Balancing professional lives, work duties and parenting has been a difficult reality for many working parents. However, new research shows the toll this is having on workers with children. 

According to new research conducted by Utopia, a culture change business, and the Hobbs Consultancy, an inclusion consultancy, over a third of working parents (36 per cent) have stated there has been limited to no support from their employer.

Following on from this, over three in 10 (31 per cent) said there is limited or zero support in place to prevent them from being interrupted by their children.

This lack of separation between work and life is particularly problematic when considering that two-fifths (41 per cent) of workers claimed that keeping work and family separate is fundamental to their success.

In addition to this, almost two-thirds of working parents (63 per cent) reported feeling significant pressure to maintain their parenting role while on the job, further blending the two spheres.

Whilst the research reveals that working mothers have spent over 13 hours more with their children each week, it was the male respondents who reported feeling most strained by the way in which their parenting duties conflict with their working lives.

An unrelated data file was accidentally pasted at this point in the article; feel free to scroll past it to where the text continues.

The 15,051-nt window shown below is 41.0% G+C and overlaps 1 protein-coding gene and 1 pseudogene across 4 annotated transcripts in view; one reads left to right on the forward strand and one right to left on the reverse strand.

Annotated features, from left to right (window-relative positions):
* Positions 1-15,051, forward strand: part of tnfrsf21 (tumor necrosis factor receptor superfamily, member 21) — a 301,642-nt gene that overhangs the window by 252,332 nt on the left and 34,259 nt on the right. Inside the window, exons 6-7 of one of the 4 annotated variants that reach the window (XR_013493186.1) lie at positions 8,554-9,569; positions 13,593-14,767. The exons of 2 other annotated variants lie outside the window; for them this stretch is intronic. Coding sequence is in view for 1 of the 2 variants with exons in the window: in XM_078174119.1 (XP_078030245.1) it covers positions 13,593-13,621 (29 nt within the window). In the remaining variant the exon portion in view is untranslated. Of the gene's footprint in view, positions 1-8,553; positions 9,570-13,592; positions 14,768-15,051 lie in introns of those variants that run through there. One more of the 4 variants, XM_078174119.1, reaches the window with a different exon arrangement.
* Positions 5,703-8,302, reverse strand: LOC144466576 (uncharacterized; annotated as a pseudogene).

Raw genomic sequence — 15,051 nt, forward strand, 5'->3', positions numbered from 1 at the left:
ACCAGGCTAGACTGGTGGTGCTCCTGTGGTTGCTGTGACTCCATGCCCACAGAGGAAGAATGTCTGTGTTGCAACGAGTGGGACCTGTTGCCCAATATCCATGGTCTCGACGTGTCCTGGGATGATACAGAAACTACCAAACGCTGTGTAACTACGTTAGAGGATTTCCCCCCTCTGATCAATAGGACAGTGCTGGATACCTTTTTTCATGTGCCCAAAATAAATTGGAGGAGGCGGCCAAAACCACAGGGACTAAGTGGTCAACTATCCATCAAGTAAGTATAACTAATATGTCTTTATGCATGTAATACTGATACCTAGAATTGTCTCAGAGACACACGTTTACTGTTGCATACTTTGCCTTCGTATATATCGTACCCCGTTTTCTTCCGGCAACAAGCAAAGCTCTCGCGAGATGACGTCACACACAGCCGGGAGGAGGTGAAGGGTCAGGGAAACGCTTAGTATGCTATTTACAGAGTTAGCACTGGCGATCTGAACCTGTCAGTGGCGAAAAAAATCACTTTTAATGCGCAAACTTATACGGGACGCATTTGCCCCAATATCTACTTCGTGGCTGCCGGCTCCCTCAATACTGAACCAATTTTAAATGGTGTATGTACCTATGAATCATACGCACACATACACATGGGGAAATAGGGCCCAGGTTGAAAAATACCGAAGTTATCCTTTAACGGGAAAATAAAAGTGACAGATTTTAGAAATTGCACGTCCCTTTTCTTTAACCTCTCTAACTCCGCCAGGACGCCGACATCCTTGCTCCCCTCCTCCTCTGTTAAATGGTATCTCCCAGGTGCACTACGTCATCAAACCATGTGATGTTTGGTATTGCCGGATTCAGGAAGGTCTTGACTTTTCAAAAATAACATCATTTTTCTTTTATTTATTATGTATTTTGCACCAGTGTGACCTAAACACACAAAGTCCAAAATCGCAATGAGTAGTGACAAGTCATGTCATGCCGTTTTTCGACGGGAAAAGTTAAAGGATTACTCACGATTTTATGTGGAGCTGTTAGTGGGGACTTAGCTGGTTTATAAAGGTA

Over half of young men (51 per cent) agreed with the idea that success was achieved by keeping work and family separated.

In addition, a further half of young dads (50 per cent) feeling there is no or limited support for parenting duties that impact their time at work.

Nadya Powell, co-founder at Utopia, said:

Anecdotal evidence in lockdown three reinforces what our survey, which was carried out after second lockdown, found – there’s still work to be done if we’re to maintain a workforce that isn’t burnt out by the pressures of juggling the ‘parent’ and ‘employee’ roles without adequate employer support.

Daniele Fiandaca, co-founder at Utopia, added:

Workers believe the most-lauded leadership behaviours within their organisations are inherently masculine, those traits being confidence and assertion (43 per cent), action-orientated and results-focused (39 per cent), and ambition and competitiveness (29 per cent).

It’s time to shift from these outdated, masculine working cultures to more empathetic and open ones. Not just for young dads, or young mums, or carers, or older parents – for everyone. Lockdown delivered a huge blow to professional culture across the globe, and leaders need to act now to address it.


*Utopia and The Hobbs Consultancy’s Masculinity in the Workplace research was completed through market research company Opinium. The research polled a representative sample of 2,250 workers across the UK, between September and October 2020.